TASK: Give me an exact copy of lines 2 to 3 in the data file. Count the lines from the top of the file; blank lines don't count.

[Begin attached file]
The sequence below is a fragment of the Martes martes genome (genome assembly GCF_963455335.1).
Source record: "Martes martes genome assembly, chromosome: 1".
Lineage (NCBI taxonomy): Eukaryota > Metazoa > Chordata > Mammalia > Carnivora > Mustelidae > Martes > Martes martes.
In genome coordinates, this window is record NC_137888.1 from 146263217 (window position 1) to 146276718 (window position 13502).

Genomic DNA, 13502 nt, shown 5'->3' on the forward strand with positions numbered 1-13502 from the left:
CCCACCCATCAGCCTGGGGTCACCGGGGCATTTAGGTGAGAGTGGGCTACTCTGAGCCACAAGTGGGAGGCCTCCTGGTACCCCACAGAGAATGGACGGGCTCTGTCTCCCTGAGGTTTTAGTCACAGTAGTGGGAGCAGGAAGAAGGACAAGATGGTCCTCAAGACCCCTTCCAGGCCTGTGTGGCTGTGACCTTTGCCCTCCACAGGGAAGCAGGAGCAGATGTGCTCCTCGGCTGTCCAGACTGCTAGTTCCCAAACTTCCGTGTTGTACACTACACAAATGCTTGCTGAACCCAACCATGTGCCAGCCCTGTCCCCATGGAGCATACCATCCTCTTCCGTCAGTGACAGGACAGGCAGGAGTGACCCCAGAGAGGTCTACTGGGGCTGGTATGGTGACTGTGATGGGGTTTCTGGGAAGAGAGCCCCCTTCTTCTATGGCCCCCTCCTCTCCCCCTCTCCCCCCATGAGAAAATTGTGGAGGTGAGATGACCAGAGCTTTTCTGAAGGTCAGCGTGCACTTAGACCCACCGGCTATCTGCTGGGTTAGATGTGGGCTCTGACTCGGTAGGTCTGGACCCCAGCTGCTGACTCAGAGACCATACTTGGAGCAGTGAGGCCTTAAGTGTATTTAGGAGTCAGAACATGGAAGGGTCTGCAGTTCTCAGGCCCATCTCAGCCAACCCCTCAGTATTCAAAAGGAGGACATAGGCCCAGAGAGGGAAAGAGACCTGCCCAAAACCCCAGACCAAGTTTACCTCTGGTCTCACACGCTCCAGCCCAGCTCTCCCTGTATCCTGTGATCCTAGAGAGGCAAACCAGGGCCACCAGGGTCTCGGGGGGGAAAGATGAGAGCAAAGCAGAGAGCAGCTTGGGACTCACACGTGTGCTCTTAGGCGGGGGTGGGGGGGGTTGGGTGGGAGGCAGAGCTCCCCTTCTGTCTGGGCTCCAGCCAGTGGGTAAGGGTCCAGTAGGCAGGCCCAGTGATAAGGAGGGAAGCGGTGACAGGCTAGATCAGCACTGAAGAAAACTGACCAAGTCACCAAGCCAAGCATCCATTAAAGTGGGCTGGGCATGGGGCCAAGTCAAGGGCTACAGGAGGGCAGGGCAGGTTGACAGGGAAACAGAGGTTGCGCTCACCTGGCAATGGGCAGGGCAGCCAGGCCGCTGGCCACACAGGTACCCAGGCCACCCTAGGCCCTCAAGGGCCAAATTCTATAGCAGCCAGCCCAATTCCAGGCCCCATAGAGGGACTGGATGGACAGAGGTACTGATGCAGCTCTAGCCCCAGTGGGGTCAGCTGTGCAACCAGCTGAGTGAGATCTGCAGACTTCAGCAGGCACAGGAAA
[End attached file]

Source record: "Martes martes genome assembly, chromosome: 1".
Lineage (NCBI taxonomy): Eukaryota > Metazoa > Chordata > Mammalia > Carnivora > Mustelidae > Martes > Martes martes.